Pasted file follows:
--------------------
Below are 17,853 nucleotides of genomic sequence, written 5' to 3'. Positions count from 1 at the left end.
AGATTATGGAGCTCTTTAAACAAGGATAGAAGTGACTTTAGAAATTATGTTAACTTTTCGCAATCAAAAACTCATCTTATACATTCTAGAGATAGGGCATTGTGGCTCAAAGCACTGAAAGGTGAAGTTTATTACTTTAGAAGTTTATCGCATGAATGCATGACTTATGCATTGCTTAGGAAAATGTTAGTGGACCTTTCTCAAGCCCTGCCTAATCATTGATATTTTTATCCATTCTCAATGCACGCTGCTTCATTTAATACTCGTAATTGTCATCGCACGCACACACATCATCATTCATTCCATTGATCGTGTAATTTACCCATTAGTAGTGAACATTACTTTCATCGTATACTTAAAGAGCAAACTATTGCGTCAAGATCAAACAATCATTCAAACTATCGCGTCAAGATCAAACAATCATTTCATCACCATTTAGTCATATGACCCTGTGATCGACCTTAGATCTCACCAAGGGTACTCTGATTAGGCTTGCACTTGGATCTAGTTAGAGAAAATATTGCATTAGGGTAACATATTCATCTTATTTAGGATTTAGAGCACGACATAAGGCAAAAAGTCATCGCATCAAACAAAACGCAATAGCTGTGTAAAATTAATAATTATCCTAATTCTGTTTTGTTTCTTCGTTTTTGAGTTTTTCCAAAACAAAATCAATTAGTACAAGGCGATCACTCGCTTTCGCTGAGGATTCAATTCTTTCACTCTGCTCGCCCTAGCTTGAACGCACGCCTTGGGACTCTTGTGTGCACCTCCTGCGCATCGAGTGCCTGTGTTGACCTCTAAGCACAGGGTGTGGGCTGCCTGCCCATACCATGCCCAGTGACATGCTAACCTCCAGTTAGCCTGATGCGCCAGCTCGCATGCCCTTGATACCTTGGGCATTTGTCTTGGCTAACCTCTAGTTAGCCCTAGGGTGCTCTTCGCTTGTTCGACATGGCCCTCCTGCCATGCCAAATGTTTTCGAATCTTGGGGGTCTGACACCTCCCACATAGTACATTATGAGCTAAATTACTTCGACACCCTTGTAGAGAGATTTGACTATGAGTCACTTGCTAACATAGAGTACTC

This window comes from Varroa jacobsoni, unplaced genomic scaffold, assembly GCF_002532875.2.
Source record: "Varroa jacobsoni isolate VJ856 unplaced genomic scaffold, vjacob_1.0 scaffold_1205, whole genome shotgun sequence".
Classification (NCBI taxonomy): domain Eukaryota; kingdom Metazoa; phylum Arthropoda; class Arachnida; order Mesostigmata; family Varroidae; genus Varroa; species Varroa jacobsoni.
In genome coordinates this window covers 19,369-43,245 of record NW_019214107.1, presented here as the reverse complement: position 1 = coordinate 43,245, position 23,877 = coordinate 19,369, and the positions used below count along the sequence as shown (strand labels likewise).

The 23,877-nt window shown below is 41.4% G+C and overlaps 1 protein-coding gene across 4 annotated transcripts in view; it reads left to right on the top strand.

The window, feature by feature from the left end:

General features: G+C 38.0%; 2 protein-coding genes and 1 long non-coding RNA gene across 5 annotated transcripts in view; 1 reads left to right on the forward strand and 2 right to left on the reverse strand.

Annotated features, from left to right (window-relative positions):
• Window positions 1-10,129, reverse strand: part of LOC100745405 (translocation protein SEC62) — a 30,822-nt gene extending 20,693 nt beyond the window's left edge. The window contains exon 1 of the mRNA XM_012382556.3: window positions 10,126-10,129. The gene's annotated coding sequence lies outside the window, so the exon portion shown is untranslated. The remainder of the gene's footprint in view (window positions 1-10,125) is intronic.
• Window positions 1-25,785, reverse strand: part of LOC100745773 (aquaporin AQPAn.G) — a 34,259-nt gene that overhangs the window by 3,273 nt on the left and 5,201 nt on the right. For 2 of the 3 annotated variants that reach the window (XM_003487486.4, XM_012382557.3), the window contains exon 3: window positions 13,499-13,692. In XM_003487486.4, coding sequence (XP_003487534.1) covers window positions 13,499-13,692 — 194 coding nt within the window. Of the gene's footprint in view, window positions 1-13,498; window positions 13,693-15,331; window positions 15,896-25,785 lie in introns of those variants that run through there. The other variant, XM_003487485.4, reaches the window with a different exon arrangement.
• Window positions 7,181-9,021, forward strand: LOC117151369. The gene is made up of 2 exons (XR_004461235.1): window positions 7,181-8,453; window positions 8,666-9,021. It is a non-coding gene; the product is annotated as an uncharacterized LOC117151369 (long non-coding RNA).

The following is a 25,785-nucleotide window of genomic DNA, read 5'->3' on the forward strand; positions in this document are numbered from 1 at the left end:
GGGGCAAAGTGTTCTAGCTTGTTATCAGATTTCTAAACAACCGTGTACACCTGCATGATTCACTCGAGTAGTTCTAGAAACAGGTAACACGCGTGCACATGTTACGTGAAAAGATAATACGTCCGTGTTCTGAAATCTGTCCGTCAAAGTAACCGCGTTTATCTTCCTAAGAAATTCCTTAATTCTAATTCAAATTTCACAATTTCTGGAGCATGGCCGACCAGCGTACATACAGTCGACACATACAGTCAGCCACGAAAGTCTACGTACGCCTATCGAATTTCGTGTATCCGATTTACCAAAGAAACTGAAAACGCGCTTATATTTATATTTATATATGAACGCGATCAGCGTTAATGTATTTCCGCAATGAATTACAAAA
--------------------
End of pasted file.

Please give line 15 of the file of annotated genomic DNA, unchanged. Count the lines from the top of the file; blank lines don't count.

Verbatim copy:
GGGGCAAAGTGTTCTAGCTTGTTATCAGATTTCTAAACAACCGTGTACACCTGCATGATTCACTCGAGTAGTTCTAGAAACAGGTAACACGCGTGCACATGTTACGTGAAAAGATAATACGTCCGTGTTCTGAAATCTGTCCGTCAAAGTAACCGCGTTTATCTTCCTAAGAAATTCCTTAATTCTAATTCAAATTTCACAATTTCTGGAGCATGGCCGACCAGCGTACATACAGTCGACACATACAGTCAGCCACGAAAGTCTACGTACGCCTATCGAATTTCGTGTATCCGATTTACCAAAGAAACTGAAAACGCGCTTATATTTATATTTATATATGAACGCGATCAGCGTTAATGTATTTCCGCAATGAATTACAAAA